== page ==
There is a new day for Woodland Cemetery, the final resting place of tennis champion Arthur Ashe and thousands of other black Richmonders. In early August 2020, Marvin Harris’s Evergreen Restoration Foundation purchased Woodland Cemetery from the Entzminger family – the remaining force behind the UK Corporation that had once also owned Evergreen Cemetery. Harris is an alumnus of Richmond’s Maggie Walker High School, class of 1967, and a local real estate professional. The cemetery should be in good hands under his leadership.
I first encountered Harris back in 2016 when he called my office to express a desire to get volunteers started again at Evergreen Cemetery, the resting place of his school’s namesake. A few years earlier, the core volunteers had moved from Evergreen Cemetery to the adjoining East End Cemetery following a disagreement with Isaiah Entzminger over the reclamation efforts at Evergreen. East End Cemetery benefited from the new attention, but Evergreen had begun to suffer, including in places where the volunteers had worked so hard to clear. Harris told me he thought he could get the work restarted, and sure enough he did, soon forming a Friends of Evergreen group that became the seed of his Evergreen Restoration Foundation nonprofit. Harris brought new volunteers to the site while the Friends of East End Cemetery formalized their efforts next door, and state delegate Delores McQuinn helped advance both via a bill that promised to offer new funding for these historic African American graves. Around that time in 2017, the Enrichmond Foundation announced that it had negotiated the purchase of Evergreen Cemetery from Isaiah Entzminger, aided by funding from the Virginia Outdoors Foundation.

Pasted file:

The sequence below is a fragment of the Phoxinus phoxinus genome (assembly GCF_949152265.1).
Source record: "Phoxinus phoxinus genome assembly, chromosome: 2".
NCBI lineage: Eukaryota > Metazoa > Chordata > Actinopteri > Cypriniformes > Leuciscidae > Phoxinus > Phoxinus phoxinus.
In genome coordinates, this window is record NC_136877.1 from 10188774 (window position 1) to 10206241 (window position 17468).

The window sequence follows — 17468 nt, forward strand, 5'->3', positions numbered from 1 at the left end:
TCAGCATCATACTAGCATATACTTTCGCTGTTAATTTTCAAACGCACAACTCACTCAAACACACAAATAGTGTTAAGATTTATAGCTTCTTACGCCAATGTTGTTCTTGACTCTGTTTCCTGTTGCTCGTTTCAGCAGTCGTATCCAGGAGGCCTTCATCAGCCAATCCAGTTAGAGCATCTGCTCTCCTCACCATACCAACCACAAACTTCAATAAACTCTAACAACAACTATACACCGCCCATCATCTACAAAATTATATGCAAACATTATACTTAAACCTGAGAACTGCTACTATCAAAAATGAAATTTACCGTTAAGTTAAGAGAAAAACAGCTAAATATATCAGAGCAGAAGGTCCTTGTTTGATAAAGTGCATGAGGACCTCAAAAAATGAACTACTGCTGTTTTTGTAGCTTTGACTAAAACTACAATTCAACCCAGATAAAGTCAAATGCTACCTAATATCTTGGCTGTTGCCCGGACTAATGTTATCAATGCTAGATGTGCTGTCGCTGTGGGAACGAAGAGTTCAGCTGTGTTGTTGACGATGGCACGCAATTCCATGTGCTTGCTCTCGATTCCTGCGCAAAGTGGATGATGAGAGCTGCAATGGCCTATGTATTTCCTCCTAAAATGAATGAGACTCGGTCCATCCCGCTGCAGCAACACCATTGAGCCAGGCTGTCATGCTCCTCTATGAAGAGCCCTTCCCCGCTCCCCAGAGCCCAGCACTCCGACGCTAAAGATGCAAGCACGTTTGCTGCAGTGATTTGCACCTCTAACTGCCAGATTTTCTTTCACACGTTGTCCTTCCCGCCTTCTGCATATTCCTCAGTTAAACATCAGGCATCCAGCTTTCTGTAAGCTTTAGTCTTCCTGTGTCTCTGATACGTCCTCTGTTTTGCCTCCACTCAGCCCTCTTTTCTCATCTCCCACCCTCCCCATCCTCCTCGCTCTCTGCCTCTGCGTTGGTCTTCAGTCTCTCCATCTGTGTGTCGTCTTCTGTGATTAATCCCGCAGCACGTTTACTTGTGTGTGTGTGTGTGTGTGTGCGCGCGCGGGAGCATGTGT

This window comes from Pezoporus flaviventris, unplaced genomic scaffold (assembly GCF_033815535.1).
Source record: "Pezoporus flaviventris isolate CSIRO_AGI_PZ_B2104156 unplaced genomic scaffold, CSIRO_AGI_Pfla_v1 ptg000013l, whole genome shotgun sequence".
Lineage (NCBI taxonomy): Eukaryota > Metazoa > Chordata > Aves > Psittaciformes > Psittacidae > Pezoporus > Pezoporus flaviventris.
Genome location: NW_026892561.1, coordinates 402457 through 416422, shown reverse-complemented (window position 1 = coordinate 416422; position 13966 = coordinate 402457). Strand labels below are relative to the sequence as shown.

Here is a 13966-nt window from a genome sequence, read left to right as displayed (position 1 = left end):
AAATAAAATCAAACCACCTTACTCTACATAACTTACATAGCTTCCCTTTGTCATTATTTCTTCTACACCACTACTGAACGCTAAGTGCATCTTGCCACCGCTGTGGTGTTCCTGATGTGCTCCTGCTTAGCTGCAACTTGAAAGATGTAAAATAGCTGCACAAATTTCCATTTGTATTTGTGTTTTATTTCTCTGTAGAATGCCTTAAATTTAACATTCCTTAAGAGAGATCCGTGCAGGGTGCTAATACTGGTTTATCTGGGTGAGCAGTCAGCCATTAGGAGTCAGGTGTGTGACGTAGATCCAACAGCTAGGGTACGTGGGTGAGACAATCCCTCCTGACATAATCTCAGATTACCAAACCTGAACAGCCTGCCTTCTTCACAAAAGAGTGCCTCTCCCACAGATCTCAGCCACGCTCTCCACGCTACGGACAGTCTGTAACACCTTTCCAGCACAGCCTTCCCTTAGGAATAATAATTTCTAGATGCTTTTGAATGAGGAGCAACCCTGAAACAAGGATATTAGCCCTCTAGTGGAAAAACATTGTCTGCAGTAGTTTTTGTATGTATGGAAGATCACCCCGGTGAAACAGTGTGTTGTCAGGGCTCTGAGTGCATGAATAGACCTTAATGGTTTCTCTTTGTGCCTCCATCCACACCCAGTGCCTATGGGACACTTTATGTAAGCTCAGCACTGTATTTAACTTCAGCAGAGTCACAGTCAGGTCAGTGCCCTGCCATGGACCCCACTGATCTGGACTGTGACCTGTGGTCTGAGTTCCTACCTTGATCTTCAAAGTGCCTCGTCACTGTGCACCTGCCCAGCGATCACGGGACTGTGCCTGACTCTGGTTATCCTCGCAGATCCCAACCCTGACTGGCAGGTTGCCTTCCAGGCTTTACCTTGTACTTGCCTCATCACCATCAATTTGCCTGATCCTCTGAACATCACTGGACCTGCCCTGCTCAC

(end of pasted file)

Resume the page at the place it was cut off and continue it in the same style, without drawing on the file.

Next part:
With the changes in Evergreen’s ownership and the new state funding, Harris continued his volunteer leadership at Evergreen for a little while longer. But tensions with the new ownership emerged. Harris did not serve on the advisory committee the Enrichmond Foundation put together for Evergreen Cemetery, and he walked away from the whole effort a few times. I saw him working there most recently in December 2019 with a small group of others, around the time the Richmond Times Dispatch profiled his work.
The next thing I knew, Harris had turned his attention to Woodland Cemetery. Earlier, in 2018, Henrico county teacher Kathleen Harrell had sparked a new cleanup effort at Woodland, where management had suffered with Isaiah Entzminger’s advancing age, and the cemetery faced the usual challenges of dumping, vandalism, and encroaching overgrowth. Harrell was haunted by what she saw there, and she proved stalwart, showing up weekly with a growing number of volunteers to clear and care for the site alongside descendants. In turn, Woodland became a refuge for the longtime volunteers displaced by the Enrichmond Foundation at Evergreen and East End Cemeteries. By 2020, members of the Friends of East End worked at Woodland regularly.
Marvin Harris aided the effort, showing up for workdays, installing security cameras, and organizing supplies. But he also thought more broadly about Woodland’s future. So he launched a GoFundMe campaign in May 2020 to raise money for the cemetery’s purchase from the Entzminger family. Harris’s campaign quickly raised $10,000, and Henrico County offered a $25,000 grant in support. That, plus assistance from the Ashe family, enabled Harris to meet the sale price of $50,000. On August 12, a small, physically-distanced press conference was held at the cemetery to announce the news. There, Harris praised the work of the volunteers. “If I could clone these volunteers 100 times, it probably wouldn’t take us a long time to get this done,” he told the Richmond Times-Dispatch, speaking of the work of Harrell, John Shuck, and companions. Amen to that, and a salute to this key cemetery’s future.